Members of the Calendula genus that are grown in gardens are usually versatile hardy annuals (some wild species are perennials) that reach between 30 and 60 cm in height.
They carry daisy-like flowers of orange, red or yellow in color and bloom from spring through to Autumn, depending upon the species.
Calendula are known by the common names of Pot, English, or Field Marigold. They make a great bed, border, container or cottage garden plant.
Pot Marigold (Calendula officinalis) photograph by AudreyJM529.
They are an excellent companion plant in vegetable gardens as their leaves contain compounds that act to repel pests.
Calendula gets its common name Pot Marigold because the flowers are often used in pots when cooking soups and stews. It is used to add both colour and flavour to many dishes, and is also used in cheese making.
There are about twenty species in the Calendula genus. They are natives to the Middle East, Mediterranean Europe and nearby islands such as the Canaries and Azores.
Members can be either annual or perennial and they have an herbaceous nature.
Calendula typically have hairy leaves of between two to seven inches (5 to 18 cm) in length; these are arranged in spirals.
The Calandula flowers can be either ray or disc floret in nature and are in the range of 1 to 3 inches (3 to 8 cm) in diameter.
As a member of the daisy family Asteraceae (Compositae), Calendula are closely related to other commonly grown garden plants such as Tagetes, Dahlia, and Chrysanthemum.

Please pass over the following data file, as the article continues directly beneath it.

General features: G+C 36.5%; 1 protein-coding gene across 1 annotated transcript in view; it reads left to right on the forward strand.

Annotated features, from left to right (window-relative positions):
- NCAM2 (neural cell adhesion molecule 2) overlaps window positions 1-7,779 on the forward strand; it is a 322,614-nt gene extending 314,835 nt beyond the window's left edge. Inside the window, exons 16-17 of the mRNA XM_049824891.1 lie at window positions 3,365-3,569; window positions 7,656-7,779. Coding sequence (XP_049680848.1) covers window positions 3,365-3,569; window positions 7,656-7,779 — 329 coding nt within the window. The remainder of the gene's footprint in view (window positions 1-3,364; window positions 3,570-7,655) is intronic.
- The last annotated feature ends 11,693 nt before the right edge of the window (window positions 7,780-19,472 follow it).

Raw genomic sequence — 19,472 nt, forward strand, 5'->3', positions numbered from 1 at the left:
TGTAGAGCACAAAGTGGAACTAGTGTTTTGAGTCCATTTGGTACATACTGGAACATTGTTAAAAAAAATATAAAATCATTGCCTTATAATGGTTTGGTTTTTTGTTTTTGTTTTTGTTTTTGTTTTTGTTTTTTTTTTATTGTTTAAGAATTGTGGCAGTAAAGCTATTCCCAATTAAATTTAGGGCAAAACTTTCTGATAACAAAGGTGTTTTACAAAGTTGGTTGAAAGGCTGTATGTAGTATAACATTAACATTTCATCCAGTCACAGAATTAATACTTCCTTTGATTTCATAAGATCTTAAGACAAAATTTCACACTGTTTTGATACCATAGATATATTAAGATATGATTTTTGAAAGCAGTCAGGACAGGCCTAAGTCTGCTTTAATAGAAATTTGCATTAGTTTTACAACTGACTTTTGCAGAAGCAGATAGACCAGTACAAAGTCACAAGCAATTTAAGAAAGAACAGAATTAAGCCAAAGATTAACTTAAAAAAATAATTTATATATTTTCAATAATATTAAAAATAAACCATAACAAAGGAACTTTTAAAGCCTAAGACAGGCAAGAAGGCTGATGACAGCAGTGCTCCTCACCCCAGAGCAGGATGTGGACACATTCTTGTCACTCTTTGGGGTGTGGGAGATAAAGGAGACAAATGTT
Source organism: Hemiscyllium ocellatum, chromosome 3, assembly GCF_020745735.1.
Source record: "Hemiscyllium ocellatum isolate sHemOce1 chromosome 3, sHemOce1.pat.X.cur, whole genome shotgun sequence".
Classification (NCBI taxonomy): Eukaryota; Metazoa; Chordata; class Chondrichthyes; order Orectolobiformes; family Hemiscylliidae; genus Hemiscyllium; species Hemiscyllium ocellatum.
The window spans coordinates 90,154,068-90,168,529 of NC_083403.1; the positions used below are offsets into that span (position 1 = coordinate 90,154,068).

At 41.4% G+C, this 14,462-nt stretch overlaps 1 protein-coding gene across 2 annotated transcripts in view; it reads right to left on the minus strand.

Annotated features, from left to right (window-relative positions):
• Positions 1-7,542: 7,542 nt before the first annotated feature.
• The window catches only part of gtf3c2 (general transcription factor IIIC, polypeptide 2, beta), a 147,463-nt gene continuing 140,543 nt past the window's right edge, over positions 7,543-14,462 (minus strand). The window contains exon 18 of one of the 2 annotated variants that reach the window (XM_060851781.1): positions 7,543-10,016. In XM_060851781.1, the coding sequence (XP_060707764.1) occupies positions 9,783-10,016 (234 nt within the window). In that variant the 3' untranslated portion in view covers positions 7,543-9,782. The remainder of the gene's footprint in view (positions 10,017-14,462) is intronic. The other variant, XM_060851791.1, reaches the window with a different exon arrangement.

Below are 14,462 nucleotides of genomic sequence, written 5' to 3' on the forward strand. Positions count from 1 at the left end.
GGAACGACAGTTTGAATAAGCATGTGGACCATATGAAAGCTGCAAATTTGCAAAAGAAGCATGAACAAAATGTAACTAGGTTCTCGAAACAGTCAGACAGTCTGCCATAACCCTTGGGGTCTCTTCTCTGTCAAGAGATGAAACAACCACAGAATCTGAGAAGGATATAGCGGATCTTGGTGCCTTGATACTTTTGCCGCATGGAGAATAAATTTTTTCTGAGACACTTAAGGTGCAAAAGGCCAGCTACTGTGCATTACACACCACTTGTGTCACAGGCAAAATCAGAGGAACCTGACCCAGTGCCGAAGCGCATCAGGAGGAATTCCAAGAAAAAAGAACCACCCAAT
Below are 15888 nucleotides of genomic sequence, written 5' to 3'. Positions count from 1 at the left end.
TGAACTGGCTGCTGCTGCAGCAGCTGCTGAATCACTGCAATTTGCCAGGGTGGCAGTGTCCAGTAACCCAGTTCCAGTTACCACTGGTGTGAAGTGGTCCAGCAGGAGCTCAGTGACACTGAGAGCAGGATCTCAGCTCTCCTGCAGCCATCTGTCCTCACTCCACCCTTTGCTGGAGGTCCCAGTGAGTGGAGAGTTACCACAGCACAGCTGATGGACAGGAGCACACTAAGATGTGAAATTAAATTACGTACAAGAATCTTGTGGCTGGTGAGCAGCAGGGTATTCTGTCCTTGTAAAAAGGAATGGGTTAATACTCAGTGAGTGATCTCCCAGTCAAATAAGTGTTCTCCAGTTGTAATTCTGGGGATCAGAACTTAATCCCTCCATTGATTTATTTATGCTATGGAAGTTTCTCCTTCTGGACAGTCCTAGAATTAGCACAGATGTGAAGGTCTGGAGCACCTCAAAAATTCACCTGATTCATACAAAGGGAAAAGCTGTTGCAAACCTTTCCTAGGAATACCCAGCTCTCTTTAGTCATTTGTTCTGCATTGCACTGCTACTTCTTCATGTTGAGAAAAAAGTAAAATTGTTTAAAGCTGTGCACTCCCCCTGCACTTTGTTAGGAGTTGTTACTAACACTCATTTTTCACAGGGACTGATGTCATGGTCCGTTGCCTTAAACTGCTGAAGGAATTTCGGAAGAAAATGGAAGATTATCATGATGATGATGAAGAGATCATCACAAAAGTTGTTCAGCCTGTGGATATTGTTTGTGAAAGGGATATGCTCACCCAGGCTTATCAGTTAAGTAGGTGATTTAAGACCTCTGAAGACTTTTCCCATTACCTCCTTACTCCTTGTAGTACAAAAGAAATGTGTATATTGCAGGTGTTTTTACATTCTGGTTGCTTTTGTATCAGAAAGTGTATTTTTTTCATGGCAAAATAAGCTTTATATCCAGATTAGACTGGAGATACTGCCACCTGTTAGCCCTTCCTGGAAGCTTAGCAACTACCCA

Some of the best known members of the Calendula genus include:
If planning to grow Calendula outdoors from seed it is usual to sow seeds at a depth of ¼ inch (6mm) in the early spring.
In hot areas that do not get little winter frosts (e.g. zones 9 to 10 in the USA) it is best to sow seeds in the Autumn). In areas where summers are cool, it is also possible to sow pot marigold seeds in the Summer for Autumn blooming.
When starting off seedlings indoors it is best to start the preparations for growing Pot Marigolds about 8 weeks before planting out (usually after the last frost).
The germination process should be done in the dark and takes about one or two weeks at 70 degrees Fahrenheit (21C). Dwarf Calendula species should be planted about 8 inches (20cm) apart, whereas taller varieties should have a spacing of around 20 inches (50cm).
Pot and English Marigold should be grown in areas of bright sunlight in an ordinary soil of pH 5.5 to 7.
Young plants require to be pinched back to encourage bushiness. Deadhead plants to encourage prolonged blooming. Give an occasional feed. Water frequently, but ensure to avoid getting water on the leaves to prevent mildew.
Calendula officinalis (Pot Marigold, English Marigold)
Pot Marigolds are very versatile annual plants that are much loved by gardeners as they produce blooms throughout the year and are very easy to germinate from seeds.
They perform best in cooler climates, but by timing when the plants are sown (e.g. Sow in autumn in warmer climates) they can be grown in most areas, however they are not very tolerant of frosts.
Plants usually reach an height of between 12 and 30 inches (30 to 75 cm) depending upon variety, and should be sown at about 6 to 24 inches apart (15 to 60 cm).
They prefer to grow in sunny parts of the garden, but should be grown in lightly shaded areas in very hot areas. Soil can be ordinary and slightly acidic to neutral pH 5.5 to 7).
Growing Tip: By cutting the plants back before the heat of summer in hot areas, and providing plenty of water to the surrounding soil, it is often possible to get a second Autumn bloom from spring flowering pot marigolds.